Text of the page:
When Bill Gates famously said “banking is necessary, banks are not,” Saad Ansari paid attention.
The founder and CEO of Xpence set out to innovate for financial inclusion to solve the biggest barrier facing startups in the UAE today: setting up a bank account.
Entrepreneurs in the UAE highlight banking services, and in particular the obstacles to opening a bank account, as their number 1 challenge according to entrepreneurship advocacy white paper released by Dubai Chamber and Roland Berger in 2018.
Xpence is a digital only business account for freelancers, solo entrepreneurs, and startups, in the Gulf region that combines bookkeeping and banking in one app.
“We are not a bank, but for all intents and purposes we look and feel like one,” Ansari says. “We describe ourselves as a banking alternative for freelancers, entrepreneurs, and startups. An Xpence account holder will be able to send and receive funds locally and internationally. They will be able to pay bills like they would with an account from a legacy bank.”
The Dubai-headquartered company plans to roll out beta accounts soon for entrepreneurs in the UAE, with plans to expand to other markets including Saudi Arabia.
The key differentiator between an Xpence account and a legacy bank account is that the former includes integrated tools for invoicing, VAT payments, cash flow management, integrated payment gateway, and cashless petty cash. Xpence account holders can get a premium contactless Visa card to pay in-store, online and access funds instantly from ATMs locally and internationally. Depending on the plan they opt for, entrepreneurs can also create physical Visa cards for team members or virtual cards for one-off payments, as well as use the app to instantly adjust limits, monitor expenses in real-time and suspend cards.
“These features allow us to understand our customers better than a legacy bank can,” Ansari says.
Opening a bank account
Entrepreneurs polled as part of Dubai Chamber’s study said it took them up to three months to open a bank account in the Emirates. But Ansari says some startups –ironically, including his own– have had to wait much longer. “It took us seven months to open an account with quite a hefty initial deposit,” he recalls. “Even then our bank hasn’t given us internet access yet! Some fellow entrepreneurs are still struggling even after a year.”
Saad Ansari, founder and CEO of Xpence
Ansari admits that while some users are still skeptical of his app despite the challenge of dealing with banks, most of the startups signing up are already familiar with the concept of neobanks and challenger banks in other parts of the world. “The greatest cause for concern is safety and security,” he says. “‘Is my money safe?’ is what prospective users typically ask. The response is always the same. Our users’ funds are held securely in a ring-fenced account with a local bank. This means even we cannot access the funds. Secondly, we are regulated by the Financial Services Regulatory Authority – Abu Dhabi Global Market, which is one of the UAE’s financial regulators. Simply speaking, there is a big brother overseeing everything we do and ensuring that Xpence users are protected.”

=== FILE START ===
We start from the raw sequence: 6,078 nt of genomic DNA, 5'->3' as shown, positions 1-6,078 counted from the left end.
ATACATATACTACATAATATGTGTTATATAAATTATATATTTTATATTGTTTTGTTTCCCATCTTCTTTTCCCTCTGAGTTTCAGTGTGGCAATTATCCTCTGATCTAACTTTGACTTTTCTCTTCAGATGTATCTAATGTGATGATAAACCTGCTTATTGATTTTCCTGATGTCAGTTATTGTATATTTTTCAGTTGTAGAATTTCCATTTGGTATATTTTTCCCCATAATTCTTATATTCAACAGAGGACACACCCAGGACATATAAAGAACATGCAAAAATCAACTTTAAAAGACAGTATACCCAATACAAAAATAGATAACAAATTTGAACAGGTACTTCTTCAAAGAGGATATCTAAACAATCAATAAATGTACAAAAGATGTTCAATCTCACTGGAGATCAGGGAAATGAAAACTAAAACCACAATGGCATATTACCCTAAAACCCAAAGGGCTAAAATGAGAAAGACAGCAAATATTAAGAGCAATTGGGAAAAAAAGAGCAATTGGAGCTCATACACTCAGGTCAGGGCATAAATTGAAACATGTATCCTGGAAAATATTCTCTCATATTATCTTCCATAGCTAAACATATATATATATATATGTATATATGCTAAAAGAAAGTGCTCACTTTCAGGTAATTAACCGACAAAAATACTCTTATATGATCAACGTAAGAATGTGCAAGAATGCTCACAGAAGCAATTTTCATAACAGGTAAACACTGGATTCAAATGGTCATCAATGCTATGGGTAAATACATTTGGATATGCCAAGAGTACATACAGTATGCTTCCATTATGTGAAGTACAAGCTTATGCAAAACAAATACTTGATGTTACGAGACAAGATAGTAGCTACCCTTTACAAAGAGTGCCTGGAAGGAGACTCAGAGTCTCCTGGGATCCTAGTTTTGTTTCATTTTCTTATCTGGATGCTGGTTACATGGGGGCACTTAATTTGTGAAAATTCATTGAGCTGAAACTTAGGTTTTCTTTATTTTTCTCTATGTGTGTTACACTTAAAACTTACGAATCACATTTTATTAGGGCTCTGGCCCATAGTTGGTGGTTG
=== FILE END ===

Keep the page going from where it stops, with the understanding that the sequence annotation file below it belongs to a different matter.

He adds that Xpence also has state of the art security measures in place, which meet international standards such as the Payment Card Industry Data Security Standard, as well as insurance coverage. Most importantly, while Xpence does not guarantee everyone an account –no one can do that, Ansari adds– in most cases, entrepreneurs can expect a response within 30 minutes to 48 hours.
Fintech for financial inclusion
Meanwhile, another innovative fintech startup is addressing the needs of a different large unbanked demographic in the UAE. Dubai-based NOW Money provides bank accounts and low-cost remittance options for low-income employees through a mobile application.
“Due to the high-cost base of supporting a branch network and lending based business model, traditional banks struggle to profit from customers who are paid less than Dh5,000 per month,” Vaishali Dialani, Head of Communications and Engagement at NOW Money, says.
“As this is 70% of the UAE population, it’s virtually impossible for these banks to provide a full banking experience to these people. Whilst banks and exchange houses are moving their focus further away from low-income migrant workers leaving them unbanked, we are embracing the challenges and opportunities of providing them with financial services.”
Dialani adds that the growing ecosystem support of fintech companies in the region offering the unbanked population a digital infrastructure for financial services that are vital tools for survival –such as insurance, online remittance, and low lending rates– is definitely boosting capabilities and know-how in supporting financial inclusion.